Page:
Updated 2/22/2012 4:25 p.m.

Attorneys for Howard Morgan, the former Chicago cop and railroad police officer shot 28 times by Chicago police officers, filed a motion for a new trial Tuesday in the Cook County Criminal Courts division.

Last month, Morgan was found guilty of shooting at four Chicago police officers during a February 2005 traffic stop in the North Lawndale neighborhood.

Morgan was convicted on four counts of attempted first-degree murder of a police officer and one count of aggravated battery with a firearm. He faces up to 80 years in prison for the attempted murder convictions and 60 years for aggravated battery charge.

Morgan’s wife, Rosalind Morgan, said her husband’s attorneys filed the motion for a new trial based on the issue of double jeopardy. She questioned how her husband could be found guilty of shooting at the police when, in 2007, Howard Morgan was acquitted of firing a weapon during his first trial.

“Why are we here today?” Rosalind Morgan asked.

She said this has been a trying time for her husband, whose bail was revoked after his conviction last month.

Howard Morgan was tried in 2007 for traffic stop where police alleged Morgan fired a pistol at officers. Police had stopped Morgan’s van, which was going the wrong way with its lights off down as one-way street near 19th Street and Lawndale Avenue.

A struggle ensued and police responded with a barrage of bullets that struck Morgan 28 times.

In the 2007 trial, Morgan was acquitted of two counts of aggravated battery and one count of discharge of a firearm. A mistrial was declared on five other counts when the jury was unable to reach a verdict. The acquittal on the firearm discharge is among several issues Morgan’s attorneys will examine for the new trial.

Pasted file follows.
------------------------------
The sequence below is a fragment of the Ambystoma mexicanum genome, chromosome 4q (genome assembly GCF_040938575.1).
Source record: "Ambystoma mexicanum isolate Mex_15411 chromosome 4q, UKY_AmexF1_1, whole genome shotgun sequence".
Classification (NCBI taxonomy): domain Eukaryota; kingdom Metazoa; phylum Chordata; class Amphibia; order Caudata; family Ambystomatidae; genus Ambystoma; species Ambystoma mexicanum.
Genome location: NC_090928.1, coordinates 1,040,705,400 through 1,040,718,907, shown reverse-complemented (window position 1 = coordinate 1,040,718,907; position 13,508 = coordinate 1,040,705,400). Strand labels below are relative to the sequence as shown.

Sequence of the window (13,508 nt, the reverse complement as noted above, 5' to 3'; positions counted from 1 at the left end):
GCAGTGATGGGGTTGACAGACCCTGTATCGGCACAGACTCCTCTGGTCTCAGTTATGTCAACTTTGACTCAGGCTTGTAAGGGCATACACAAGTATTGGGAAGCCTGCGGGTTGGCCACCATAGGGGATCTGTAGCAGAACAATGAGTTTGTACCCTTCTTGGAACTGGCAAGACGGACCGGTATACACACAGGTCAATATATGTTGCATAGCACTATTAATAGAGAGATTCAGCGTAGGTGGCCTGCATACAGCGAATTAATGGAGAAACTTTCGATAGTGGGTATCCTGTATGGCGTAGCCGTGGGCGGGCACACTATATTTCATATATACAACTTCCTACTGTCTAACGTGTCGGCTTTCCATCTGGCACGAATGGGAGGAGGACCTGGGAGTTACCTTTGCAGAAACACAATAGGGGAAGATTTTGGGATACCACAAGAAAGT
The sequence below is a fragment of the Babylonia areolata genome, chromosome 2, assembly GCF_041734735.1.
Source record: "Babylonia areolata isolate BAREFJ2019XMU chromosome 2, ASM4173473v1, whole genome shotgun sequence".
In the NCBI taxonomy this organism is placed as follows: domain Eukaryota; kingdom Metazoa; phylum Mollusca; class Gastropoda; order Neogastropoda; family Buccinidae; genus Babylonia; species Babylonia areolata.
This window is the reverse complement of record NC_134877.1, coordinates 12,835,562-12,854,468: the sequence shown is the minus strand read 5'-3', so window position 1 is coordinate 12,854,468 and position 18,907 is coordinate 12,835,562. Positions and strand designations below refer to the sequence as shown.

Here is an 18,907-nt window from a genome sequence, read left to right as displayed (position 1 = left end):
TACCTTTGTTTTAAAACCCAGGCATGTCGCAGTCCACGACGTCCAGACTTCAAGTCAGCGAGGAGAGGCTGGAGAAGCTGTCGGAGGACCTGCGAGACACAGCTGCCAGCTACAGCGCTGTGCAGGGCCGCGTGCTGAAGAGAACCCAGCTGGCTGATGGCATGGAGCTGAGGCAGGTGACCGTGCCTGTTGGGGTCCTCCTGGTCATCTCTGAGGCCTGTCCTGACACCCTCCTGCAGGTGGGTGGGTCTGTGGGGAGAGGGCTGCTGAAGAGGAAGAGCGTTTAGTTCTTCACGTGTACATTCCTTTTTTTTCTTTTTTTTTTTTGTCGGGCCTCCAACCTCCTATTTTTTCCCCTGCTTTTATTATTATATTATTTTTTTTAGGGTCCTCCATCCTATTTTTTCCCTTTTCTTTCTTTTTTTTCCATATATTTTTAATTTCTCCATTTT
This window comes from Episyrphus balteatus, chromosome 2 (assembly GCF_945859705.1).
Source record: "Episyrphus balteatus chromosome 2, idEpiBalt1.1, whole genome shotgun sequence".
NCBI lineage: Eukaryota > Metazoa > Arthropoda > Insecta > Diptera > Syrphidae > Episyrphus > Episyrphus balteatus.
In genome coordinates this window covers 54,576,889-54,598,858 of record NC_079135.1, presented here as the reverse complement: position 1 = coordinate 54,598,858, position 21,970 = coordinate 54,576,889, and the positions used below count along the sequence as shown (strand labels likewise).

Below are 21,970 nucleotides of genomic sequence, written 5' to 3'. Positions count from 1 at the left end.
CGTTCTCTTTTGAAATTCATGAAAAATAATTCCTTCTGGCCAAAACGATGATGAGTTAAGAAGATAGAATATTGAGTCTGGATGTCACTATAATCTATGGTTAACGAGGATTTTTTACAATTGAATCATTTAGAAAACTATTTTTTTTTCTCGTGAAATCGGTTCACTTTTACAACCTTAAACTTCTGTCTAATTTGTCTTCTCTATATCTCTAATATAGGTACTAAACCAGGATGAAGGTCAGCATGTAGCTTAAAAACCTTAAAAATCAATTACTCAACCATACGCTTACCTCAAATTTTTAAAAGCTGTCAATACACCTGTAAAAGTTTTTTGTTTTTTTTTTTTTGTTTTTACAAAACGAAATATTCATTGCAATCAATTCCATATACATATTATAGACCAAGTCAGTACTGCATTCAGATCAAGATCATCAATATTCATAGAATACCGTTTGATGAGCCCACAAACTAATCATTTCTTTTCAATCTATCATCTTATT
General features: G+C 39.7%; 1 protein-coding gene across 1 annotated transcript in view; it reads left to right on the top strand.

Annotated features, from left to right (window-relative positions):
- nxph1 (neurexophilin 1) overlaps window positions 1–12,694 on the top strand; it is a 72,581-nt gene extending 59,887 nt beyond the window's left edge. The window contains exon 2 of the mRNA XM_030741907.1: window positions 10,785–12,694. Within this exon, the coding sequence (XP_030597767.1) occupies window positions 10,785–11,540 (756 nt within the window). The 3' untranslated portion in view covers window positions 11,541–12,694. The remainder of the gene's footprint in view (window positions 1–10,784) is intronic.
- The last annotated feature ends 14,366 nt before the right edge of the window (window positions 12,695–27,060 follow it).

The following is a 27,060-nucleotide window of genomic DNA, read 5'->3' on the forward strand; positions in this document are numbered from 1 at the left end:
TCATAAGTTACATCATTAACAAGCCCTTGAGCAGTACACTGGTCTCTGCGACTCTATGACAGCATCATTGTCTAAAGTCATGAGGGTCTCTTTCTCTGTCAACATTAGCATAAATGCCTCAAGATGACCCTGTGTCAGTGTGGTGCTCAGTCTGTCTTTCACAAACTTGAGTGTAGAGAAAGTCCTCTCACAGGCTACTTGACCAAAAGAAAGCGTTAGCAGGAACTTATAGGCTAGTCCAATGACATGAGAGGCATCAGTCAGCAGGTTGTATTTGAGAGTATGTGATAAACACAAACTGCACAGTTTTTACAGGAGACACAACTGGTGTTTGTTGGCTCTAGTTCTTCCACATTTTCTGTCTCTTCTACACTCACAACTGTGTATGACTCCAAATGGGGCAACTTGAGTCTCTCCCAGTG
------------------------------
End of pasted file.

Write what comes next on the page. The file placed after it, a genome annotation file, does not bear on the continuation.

“We are raising it on that he was acquitted of conduct that he was tried for a second time,” said Morgan’s attorney, Herschella Conyers.

Conyers said the motion for a new trail is part of the appeal process. Morgan’s attorneys will review pre-trial and trial transcripts to ensure “we have detected all of the errors that we believe maybe appealable,” Conyers said.

The appeal process, Conyers added, will also look at the trial judge’s refusal to inform the jury of the 2007 acquittal for firing a weapon. She said case law exists in which juries can be informed of what happened in the first trial.

“We argued that before this trail, and the judge denied our motion, and that is one of the errors that we are alleging – that we should have been allowed to tell the jury that he was acquitted,” Conyers said.

The new trial motion delayed Morgan’s sentencing date until April 5. Conyers expects the judge to rule on both the new trial motion and Morgan’s sentencing on that date.

Meanwhile, there has been a growing social media campaign to increase awareness and support of Howard Morgan’s plight. The Free Howard Morgan campaign grew out of the Jericho Walk initiative, a worldwide movement to tear down the walls of injustice, racism and violence impacting people of color.

Melishia Bansa, the director of the Free Howard Morgan Campaign, said what happened to Morgan shows the prevalence of police brutality.

“If [police] could do this to him … they could do this to anybody,” Bansa said. “I never in my life heard of a man being shot 28 times and living to tell the story.”

The campaign includes an online petition drive, and a YouTube video. The campaign hopes to secure 25,000 signatures demanding Morgan’s release.

Campaign organizers plan to deliver the petitions to Gov. Pat Quinn, U.S. Attorney General Eric Holder, Illinois Attorney General Lisa Madigan and Cook County State’s Attorney Anita Alvarez.

Bansa said the effort is to hold elected officials accountable when police break the law.

Mrs. Howard Morgan questions Cook County State’s Attorney Anita Alvarez